Grammar Tip #12: A Girl Like I

Easing back into grammar tips now that the thesis is well done…

“A girl like I never gets to meet really interesting men. One’s brain gets to be starved.”

I’ve just been watching Marilyn Monroe as Lorelei Lee in Gentlemen Prefer Blondes. Could she be more excellent? So dumb and smart at the same time! And HOT. Like when she’s dancing with Piggy and they show her in that clingy dress from the back with her tiny waist and…

Oops–I’m heading in the wrong direction. What I wanted to write about was how Marilyn uses “I” instead of “me” to sound smarter. If most people heard the quotation above, they would know it was wrong–which is why it works so well in the film. But if Marilyn had said “girls like Dorothy and I,” many people, at least nowadays, wouldn’t even notice the error. This is why it works well to check your sentence with the other person taken out to figure out whether it should be I or me.

E.g. Come visit Georgie and I whenever you want.

Would you say “Come visit I whenever you want”? No. So say, “Come visit Georgie and me whenever you want.” That is the correct way.

See also Grammar Tip #2. I had to post this continuation of Tip #2 because I hadn’t been able to find any actual lines that Lorelei said when I posted the original tip.

No Time to Blog!

Oy vey, it has been so long since I posted anything. I am hard at work getting my graphic novel in shape to send out to publishers by August 2007. So there may not be much new over the summer. Though you never know–I am getting a Graphire tablet soon… Thanks for checking in.



Grammar Tip #11: Spit? Spat? Spitted?

The other day I walked by a mom who was saying to her kid, “It’s ‘spit,’ not ‘spitted’!” She seemed quite angry.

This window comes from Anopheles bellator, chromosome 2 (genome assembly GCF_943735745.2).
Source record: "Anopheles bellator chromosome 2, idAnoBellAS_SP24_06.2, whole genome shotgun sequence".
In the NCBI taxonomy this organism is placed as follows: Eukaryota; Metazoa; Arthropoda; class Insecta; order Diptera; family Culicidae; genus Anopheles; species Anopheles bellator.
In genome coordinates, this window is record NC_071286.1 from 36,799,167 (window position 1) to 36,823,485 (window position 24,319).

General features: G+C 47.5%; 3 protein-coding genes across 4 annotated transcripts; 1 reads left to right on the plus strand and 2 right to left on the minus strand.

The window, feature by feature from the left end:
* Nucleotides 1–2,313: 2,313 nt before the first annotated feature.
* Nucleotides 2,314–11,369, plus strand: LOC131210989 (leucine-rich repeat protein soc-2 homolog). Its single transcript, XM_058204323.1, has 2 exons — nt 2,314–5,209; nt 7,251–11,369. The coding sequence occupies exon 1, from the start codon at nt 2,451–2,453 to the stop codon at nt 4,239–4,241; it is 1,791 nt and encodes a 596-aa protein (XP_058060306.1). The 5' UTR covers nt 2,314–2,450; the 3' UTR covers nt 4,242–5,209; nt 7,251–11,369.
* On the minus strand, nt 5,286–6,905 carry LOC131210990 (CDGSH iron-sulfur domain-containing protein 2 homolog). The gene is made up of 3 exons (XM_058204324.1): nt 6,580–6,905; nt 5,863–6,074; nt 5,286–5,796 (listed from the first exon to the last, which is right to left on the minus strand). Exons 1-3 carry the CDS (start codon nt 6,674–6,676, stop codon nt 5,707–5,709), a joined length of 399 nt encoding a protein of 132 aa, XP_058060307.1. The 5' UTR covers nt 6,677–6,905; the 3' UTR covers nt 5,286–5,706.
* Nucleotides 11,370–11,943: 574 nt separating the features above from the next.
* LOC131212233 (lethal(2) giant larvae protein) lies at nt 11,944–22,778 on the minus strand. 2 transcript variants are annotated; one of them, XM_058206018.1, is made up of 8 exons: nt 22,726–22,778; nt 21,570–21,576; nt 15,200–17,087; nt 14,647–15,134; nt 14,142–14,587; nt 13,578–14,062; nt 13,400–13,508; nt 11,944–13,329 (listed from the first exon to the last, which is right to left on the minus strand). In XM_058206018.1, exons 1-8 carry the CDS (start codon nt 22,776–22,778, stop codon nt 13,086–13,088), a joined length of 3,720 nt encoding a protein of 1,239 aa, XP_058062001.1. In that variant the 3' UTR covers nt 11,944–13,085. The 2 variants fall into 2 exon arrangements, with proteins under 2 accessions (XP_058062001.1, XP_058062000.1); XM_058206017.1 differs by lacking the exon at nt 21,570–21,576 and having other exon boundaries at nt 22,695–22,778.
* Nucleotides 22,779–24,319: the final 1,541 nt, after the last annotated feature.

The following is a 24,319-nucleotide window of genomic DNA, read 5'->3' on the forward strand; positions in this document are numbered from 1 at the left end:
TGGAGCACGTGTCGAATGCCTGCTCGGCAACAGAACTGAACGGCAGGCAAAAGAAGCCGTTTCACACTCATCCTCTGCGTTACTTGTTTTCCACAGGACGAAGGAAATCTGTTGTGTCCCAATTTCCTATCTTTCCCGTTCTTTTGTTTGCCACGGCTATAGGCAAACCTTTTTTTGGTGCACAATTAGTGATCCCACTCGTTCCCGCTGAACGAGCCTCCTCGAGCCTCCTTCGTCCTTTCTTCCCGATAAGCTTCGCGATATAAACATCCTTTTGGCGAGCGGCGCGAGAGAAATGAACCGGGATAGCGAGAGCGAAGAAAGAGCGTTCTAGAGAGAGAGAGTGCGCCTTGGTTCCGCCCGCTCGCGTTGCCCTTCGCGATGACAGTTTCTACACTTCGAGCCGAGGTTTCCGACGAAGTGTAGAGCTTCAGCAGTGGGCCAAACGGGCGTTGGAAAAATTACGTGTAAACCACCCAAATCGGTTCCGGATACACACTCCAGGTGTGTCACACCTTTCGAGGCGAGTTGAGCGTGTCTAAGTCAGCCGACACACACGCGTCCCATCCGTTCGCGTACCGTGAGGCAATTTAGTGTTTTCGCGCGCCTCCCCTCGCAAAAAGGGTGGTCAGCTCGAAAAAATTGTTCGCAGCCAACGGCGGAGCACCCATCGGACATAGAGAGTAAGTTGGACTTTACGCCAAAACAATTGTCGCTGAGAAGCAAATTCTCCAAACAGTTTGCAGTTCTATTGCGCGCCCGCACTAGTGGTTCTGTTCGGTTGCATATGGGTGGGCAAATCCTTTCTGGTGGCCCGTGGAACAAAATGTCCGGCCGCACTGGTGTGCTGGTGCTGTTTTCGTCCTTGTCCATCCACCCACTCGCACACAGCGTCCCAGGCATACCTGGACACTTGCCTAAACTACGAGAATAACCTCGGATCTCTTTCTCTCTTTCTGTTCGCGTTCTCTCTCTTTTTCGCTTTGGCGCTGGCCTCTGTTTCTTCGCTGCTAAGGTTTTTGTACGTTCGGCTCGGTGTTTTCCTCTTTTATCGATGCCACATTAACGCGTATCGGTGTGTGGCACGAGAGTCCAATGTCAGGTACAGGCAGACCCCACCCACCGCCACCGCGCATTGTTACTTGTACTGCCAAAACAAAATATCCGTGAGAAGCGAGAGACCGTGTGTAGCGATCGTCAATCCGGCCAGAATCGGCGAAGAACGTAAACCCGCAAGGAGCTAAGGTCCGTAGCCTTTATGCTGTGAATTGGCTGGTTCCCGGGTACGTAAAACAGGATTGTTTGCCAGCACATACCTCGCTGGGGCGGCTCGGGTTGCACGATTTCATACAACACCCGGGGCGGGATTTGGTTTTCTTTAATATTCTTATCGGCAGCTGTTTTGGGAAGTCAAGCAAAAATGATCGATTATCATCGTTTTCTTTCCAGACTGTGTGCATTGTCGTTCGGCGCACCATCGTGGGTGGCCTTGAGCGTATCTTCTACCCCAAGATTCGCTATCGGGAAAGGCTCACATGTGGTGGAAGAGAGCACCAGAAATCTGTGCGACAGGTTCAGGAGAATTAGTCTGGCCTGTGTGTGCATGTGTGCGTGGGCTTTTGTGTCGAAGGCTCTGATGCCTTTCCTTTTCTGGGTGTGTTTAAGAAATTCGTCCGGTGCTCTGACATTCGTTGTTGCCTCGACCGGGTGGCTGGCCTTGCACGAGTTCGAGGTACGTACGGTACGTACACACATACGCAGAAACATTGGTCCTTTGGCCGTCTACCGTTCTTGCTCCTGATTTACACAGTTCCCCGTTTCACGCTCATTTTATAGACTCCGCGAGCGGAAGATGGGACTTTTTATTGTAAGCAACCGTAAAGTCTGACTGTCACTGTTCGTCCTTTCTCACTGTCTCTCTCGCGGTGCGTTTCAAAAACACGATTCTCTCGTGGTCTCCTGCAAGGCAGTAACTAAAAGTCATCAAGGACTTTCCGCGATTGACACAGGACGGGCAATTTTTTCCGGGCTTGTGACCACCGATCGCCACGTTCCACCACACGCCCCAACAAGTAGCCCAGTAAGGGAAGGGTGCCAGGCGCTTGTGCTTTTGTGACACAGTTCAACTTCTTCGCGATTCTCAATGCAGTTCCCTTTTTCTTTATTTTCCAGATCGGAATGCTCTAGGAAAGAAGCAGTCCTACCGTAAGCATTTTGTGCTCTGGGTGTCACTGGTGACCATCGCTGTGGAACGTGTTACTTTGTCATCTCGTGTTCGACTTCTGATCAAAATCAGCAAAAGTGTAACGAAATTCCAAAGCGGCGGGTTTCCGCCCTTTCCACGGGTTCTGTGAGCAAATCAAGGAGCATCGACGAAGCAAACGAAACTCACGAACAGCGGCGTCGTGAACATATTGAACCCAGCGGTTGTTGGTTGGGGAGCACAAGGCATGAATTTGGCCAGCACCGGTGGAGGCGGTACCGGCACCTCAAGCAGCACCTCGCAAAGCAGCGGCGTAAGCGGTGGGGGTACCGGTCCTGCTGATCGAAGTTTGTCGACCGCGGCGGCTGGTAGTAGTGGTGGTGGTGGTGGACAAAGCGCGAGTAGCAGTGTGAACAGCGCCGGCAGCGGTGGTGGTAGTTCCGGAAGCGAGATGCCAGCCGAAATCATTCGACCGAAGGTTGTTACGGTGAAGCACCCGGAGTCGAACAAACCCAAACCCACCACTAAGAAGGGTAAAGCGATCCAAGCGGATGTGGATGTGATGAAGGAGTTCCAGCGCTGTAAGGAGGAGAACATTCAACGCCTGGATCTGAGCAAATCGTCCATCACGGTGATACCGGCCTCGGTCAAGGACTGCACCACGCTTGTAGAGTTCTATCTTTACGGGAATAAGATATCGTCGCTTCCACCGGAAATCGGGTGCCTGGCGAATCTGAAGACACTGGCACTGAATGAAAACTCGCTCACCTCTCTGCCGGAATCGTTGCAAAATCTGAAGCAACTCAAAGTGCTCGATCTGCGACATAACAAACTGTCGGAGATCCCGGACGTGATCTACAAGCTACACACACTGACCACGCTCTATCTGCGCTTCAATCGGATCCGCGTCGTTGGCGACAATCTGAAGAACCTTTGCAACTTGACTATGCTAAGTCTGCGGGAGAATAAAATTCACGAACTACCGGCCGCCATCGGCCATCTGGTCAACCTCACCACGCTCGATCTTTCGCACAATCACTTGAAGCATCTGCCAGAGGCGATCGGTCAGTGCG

I don’t know why this bothers me so much, but I cannot stand it when people use “spit” as the past tense of “spit,” instead of using “spat.” I looked it up in the Oxford Canadian, and they say you can use either. But I think “spat” sounds more intelligent. Plus that’s what I learned when I was young.

So I would say to any kids or adults who want to talk about spitting in the past tense, “It’s not ‘spit’ and it’s not ‘spitted.’ It’s ‘spat’!”

They would probably tell me to get a life.

Grammar Tip #10: Theirs More To This Tip Than There Saying

It has been so long since I wrote a grammar tip! What with surgery in November and a profound depression brought on by rampant spelling and grammar errors in award-winning books (latest is The History of Love by Nicole Krauss), I have just not been up to the task.

Here is a tiny kvetch.

People everywhere need to stop confusing “there,” “they’re” and “their.”

The most common use of “there” means “in, at or to that place or position.”
“They’re” is the contraction of “they are.”
“Their” is the possessive form of “they.”

So here is some creative dialogue to illustrate the tip.

“Where are Jack and Fred?”
“They’re out back in their tree fort playing with their Barbies.”
“Because the Barbies like it there.”

Grammar Tip #9: Not Your Everyday Tip

Another hot tip from Sarah’s Dad:

Do not confuse everyday and every day.

In spelling two-word phrases there is a trend toward uniting the two words into a single word. Often there is an intermediate stage in which the two words are joined by a hyphen (flower pot, flower-pot, flowerpot). In many cases, however, it is important to distinguish between the one-word form and the two-word form of a compound.

This is usually obvious in the case of compound verbs. The verb carry over means to continue or postpone, while the noun carryover is what has been continued or postponed. Other words seem trickier because the meanings of the different forms are close.

The single word everyday means “ordinary, usual, unremarkable.” In the sense of a routine or recurring event, it can also mean “happening daily.” Here are some everyday examples.

An everyday occurrence. An everyday experience.

Everyday prices.

I look forward to my everyday yoga session.

She quit her everyday job.